Chinese leaders understand that news media could be a very effective means to fight against corruption. Media controls have been reduced, as market forces have encouraged tabloid reporting. Yet, the government occasionally fires reporters or shuts down newspapers that stray outside the party-line. For details, see the main article Media in China.
The introduction of internet and SMS has increased the difficultly in complete control. Moreover, the news media from Hong Kong, protected by Basic Law, has become increasingly involved in news reporting in China and are usually the only media within the PRC that can report the news. (See Internet in the People's Republic of China)
Main article: Political status of Taiwan
With Hong Kong and Macau reunited with the mainland, and independence movements in Tibet and Xinjiang largely contained, the main outstanding issue is Taiwan. The strategy of the PRC government was to wait out the term of pro-Taiwan independence President Chen Shui-bian in hopes that the pro-Chinese reunification ticket of Lien Chan and James Soong will win the elections of 2004 (although this apparently failed since Chen was reelected). Though Chen will unlikely pledge to the One-China Policy to begin negotiations, he has pledged the Four Noes and One Without, which quells any armed conflict in the near future. The situation in the Taiwan strait is considered stable for the moment.
The next 5 years represent a critical period in the PRC's existence. The Olympics are scheduled to take place in Beijing in August 2008. To investors and firms, mainland China represents a vast market that has yet to be fully tapped. This point is best illustrated by the rapid growth of cell phone and Internet users in mainland China. Educationally, the PRC is forging ahead as partnerships and exchanges with foreign universities have helped create new research opportunities for its students. However, there is still much that needs to change in China. Human rights issues remain a concern among members of the world community. To the extent that the PRC Government responds positively to these concerns, relations with concerned countries will grow stronger.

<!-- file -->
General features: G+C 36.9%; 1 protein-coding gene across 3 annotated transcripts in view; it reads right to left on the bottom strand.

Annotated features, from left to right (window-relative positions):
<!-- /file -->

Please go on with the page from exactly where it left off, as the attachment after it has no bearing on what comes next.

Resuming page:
Mainland China's meteoric growth over the past two decades has accounted for well over half of all growth in the developing world. If China becomes the world's largest economy, as is projected to occur within a couple of decades and if China reaches the per capita income of a developed country, projected to occur within roughly fifty years, one could expect China to become a larger international lender, investor, and market. And this development, projected to continue due to China's record of rapid but steady growth and socio-political stability despite formidable obstacles, could challenge Western global preeminence economically, culturally, technologically, and intellectually.
- Timeline of Chinese history
- History of present-day nations and states
- History of Hong Kong
- History of Macau
- Foreign relations of China
- Future Hegemonic Rivalry between China and the West? (Erich Weede, Journal of World-Systems Research (1995), Volume 1, Number 14)
- Chinese Communist Party 16th Party Congress (Leadership profiles from the BBC)
- "Selected Works of Deng Xiaoping"
- "Russia's Fall, China's Rise? – Comparing Transitions of Russia and China (Part I)" (Published by the Overseas Young Chinese Forum)
- "Russia's Fall, China's Rise? Comparing Transitions of Russia and China (Part II)" (Published by the Overseas Young Chinese Forum)